2017: For 2017, average premiums in the individual market in Texas rose by about 34 percent. Although premium subsidies grow to keep pace with premiums, they’re based on the cost of the benchmark plan (second-lowest-cost silver plan) in each area. HHS reported that for a 27-year-old enrollee, the average second-lowest-cost silver plan in the Texas exchange was 18 percent more expensive in 2017 than it had been in 2016 (that’s a little lower than the 2017 national average increase of 22 percent for second-lowest-cost silver plans). So although subsidies did increase in 2017 in Texas, the increase may have been smaller than the premium increase that some enrollees experienced, leaving them with higher net premiums.
2018: In most cases, Texas insurers filed rates in the spring/early summer 2017 that assumed federal funding for cost-sharing reductions (CSR) would continue in 2018. But by the time CSR funding was officially eliminated by the Trump Administration in October 2017, all of the Texas insurers had filed rates that were based on the assumption that CSR funding would not continue. Texas did not instruct insurers on how to add the extra cost to their premiums, so they had to option of spreading it across the premiums for all plans, adding it to all silver plan rates, or adding it to only on-exchange silver plan rates. In some cases, the Texas filings make it clear that the cost of CSR was only being added to silver plans, and at least one insurer (CHRISTUS) filed an additional revised rate structure to ensure that the cost of CSR would only be added to on-exchange silver plans. Sendero’s rate filing indicated that they would market an off-exchange-only silver plan in addition to their exchange plans (off-exchange-only plans do not have to include the cost of CSR in their rates).
There was some uncertainty in terms of exactly how large the approved rate increase was for 2018. But the average premium (before any subsidies were applied) in the Texas exchange was $404/month in 2017, and it grew sharply, to $543/month, in 2018.
2019: At ACA Signups, Charles Gaba calculated an average rate increase of 2.25% for 2019, including a few insurers that only offer plans outside the exchange. As was the case for 2018, the Texas Department of Insurance did not instruct insurers on how to add the cost of cost-sharing reductions (CSR) to premiums for 2019. The CSR approach was instead left to each insurer’s discretion. Adding the cost of CSR only to silver plan premiums (in many cases, only to on-exchange silver plan premiums) is the most popular approach across the country, but insurers also had the option to add the cost of CSR to all plans.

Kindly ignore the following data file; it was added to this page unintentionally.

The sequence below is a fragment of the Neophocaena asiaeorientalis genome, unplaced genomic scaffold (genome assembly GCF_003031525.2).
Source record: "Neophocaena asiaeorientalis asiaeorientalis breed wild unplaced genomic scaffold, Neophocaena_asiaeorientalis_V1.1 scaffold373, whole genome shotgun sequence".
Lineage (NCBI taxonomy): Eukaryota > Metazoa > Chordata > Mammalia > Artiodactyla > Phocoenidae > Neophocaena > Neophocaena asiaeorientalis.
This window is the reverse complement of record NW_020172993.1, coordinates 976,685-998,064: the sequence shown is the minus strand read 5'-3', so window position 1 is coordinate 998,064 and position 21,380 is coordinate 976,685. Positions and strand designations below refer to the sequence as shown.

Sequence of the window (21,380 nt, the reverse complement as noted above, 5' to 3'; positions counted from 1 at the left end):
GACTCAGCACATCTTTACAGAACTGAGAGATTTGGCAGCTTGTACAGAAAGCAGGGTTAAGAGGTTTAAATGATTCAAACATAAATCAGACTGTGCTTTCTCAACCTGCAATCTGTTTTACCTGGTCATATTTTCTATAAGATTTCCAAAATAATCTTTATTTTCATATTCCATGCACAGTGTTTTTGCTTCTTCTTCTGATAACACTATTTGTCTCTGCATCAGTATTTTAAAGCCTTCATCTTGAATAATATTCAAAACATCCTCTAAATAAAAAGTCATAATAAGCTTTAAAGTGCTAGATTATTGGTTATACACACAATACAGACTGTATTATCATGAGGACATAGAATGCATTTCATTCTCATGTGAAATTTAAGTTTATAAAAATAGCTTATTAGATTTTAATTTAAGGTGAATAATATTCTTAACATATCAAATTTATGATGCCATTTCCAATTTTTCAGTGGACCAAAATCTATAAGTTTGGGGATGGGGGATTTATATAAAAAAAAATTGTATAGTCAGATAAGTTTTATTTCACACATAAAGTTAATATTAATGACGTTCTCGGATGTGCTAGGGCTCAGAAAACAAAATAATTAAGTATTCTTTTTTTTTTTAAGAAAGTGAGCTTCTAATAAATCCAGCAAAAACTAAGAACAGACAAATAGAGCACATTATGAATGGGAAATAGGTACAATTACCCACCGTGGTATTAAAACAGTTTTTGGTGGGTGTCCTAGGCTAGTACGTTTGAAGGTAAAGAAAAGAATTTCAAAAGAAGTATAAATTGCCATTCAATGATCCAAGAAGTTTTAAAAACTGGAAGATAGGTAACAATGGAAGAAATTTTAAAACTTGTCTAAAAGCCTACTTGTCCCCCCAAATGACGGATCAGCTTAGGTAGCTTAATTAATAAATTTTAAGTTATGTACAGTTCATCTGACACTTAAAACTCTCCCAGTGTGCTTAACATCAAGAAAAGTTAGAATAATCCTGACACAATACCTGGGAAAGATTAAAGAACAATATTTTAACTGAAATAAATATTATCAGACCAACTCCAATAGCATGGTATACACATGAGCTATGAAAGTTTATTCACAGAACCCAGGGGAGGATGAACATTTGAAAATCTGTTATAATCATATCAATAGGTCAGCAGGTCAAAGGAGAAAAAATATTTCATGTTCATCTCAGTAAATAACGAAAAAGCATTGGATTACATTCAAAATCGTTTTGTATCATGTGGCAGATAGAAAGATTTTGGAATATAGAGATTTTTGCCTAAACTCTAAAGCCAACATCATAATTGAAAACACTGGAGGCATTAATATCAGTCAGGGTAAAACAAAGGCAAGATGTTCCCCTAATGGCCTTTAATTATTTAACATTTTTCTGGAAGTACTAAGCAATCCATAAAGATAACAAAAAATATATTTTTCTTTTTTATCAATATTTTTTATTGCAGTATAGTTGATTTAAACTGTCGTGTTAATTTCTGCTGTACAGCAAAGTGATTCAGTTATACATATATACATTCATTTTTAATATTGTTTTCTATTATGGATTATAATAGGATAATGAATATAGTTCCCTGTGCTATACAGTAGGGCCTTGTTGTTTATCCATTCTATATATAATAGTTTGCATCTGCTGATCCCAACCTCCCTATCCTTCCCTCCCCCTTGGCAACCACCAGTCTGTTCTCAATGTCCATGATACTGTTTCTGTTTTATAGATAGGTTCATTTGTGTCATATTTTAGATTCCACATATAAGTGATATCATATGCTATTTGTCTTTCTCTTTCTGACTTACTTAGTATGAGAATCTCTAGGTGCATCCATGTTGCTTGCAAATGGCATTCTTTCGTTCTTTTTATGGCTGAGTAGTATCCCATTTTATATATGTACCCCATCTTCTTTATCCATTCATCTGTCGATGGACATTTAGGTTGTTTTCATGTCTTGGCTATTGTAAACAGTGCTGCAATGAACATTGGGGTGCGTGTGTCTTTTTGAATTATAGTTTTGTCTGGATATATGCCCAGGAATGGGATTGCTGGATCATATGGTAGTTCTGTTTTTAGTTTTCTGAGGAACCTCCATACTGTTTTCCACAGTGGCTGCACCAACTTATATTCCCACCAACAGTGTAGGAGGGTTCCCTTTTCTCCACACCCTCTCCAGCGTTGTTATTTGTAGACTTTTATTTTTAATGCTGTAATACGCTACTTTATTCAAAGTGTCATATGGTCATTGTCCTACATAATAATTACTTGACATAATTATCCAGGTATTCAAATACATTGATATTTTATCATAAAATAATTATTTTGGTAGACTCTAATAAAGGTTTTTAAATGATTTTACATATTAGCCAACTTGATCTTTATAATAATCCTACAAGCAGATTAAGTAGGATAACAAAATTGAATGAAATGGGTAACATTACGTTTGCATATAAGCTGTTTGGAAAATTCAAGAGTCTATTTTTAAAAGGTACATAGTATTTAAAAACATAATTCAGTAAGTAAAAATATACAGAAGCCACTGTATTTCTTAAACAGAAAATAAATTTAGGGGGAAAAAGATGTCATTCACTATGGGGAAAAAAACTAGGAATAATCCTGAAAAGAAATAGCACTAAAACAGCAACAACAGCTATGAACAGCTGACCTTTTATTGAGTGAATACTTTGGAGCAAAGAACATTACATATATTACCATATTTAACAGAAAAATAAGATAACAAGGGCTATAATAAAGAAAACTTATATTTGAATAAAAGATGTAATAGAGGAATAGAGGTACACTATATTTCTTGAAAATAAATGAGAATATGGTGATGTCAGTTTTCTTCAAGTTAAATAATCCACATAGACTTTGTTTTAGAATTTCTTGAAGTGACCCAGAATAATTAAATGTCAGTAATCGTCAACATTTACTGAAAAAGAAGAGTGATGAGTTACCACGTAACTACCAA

2020: Eight insurers offered plans in the Texas marketplace for 2020. Gaba calculated a weighted average rate decrease of 1.4% for 2020, including the insurers that only offer plans outside the exchange.
What does the new Texas law about Farm Bureau health plans mean for consumers?
In June 2021, Texas enacted House Bill 3924. The legislation, which takes effect in September 2021, allows Texas Farm Bureau to sell medically underwritten health plans that will not be considered health insurance. This means that the plans will be exempt from state and federal health insurance regulations. The Texas Farm Bureau is likely to make these plans available for 2022 coverage.
Since the plans will not be subject to insurance rules, they will not be required to cover essential health benefits, cap out-of-pocket costs, or provide guaranteed-issue coverage. H.B.3924 specifies that the plans will not be allowed to exclude a pre-existing condition for more than six months after a person enrolls. But the plans will be able to charge applicants higher premiums based on their medical history, or reject the application altogether.
People who aren’t eligible to enroll in the Farm Bureau plans due to their medical history will still be able to sign up for ACA-compliant health insurance (through the Texas exchange or directly through an insurance company) during open enrollment or a special enrollment period. But consumer advocates worry that if healthy enrollees shift over to the Farm Bureau plans, they will leave the ACA-compliant risk pool with less healthy membership and thus higher premiums for everyone.